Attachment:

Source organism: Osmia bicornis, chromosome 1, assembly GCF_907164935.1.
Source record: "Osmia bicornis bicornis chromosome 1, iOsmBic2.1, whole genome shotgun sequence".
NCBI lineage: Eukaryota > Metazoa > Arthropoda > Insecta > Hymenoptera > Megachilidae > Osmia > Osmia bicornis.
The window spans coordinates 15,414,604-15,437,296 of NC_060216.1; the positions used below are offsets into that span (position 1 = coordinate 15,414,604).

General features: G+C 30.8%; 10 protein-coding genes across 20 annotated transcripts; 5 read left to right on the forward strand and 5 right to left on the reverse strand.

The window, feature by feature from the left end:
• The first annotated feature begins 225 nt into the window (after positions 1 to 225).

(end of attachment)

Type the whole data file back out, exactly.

Source organism: Osmia bicornis, chromosome 1, assembly GCF_907164935.1.
Source record: "Osmia bicornis bicornis chromosome 1, iOsmBic2.1, whole genome shotgun sequence".
NCBI lineage: Eukaryota > Metazoa > Arthropoda > Insecta > Hymenoptera > Megachilidae > Osmia > Osmia bicornis.
The window spans coordinates 15,414,604-15,437,296 of NC_060216.1; the positions used below are offsets into that span (position 1 = coordinate 15,414,604).

General features: G+C 30.8%; 10 protein-coding genes across 20 annotated transcripts; 5 read left to right on the forward strand and 5 right to left on the reverse strand.

The window, feature by feature from the left end:
• The first annotated feature begins 225 nt into the window (after positions 1 to 225).